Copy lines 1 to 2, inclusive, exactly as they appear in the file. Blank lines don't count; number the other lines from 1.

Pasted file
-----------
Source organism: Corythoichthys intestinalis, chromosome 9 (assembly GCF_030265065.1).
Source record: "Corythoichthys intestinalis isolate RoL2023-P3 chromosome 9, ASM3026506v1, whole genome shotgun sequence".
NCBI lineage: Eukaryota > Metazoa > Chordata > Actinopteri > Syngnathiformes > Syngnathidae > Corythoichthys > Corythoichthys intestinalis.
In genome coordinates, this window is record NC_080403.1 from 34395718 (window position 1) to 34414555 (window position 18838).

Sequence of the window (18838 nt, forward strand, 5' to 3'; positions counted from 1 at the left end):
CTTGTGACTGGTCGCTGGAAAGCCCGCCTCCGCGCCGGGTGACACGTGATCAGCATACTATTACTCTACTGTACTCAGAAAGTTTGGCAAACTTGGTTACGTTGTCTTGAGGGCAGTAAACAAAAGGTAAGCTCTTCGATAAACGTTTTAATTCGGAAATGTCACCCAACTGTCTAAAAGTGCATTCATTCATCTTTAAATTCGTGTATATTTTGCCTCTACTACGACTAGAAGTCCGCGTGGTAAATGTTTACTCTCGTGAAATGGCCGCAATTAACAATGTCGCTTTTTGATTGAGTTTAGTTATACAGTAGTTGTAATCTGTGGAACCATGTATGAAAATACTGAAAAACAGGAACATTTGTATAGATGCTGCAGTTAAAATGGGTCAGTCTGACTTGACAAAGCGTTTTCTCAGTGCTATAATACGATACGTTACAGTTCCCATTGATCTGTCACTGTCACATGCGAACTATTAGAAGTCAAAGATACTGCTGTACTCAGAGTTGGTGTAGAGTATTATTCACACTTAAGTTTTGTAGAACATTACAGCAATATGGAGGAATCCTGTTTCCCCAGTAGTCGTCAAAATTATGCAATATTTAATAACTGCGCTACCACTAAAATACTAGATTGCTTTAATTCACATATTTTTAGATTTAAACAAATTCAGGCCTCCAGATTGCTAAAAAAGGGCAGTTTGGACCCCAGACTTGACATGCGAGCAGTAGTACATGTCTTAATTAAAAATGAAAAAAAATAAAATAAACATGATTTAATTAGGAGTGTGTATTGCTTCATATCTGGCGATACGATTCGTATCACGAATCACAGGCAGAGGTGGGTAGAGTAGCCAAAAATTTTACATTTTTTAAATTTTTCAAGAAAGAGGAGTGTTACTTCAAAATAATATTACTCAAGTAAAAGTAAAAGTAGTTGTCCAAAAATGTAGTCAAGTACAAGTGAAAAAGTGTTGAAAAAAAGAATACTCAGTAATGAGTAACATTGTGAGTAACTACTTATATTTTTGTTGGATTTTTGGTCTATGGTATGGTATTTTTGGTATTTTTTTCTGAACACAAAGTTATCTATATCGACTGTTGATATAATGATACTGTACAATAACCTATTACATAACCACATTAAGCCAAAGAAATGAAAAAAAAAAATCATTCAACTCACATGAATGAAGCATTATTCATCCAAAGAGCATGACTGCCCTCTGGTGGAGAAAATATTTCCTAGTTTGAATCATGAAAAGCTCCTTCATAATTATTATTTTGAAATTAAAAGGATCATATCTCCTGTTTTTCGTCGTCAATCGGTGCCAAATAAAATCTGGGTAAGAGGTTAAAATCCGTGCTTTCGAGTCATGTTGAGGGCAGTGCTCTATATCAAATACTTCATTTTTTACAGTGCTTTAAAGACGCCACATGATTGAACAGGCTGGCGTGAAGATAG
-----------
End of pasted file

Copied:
Source organism: Corythoichthys intestinalis, chromosome 9 (assembly GCF_030265065.1).
Source record: "Corythoichthys intestinalis isolate RoL2023-P3 chromosome 9, ASM3026506v1, whole genome shotgun sequence".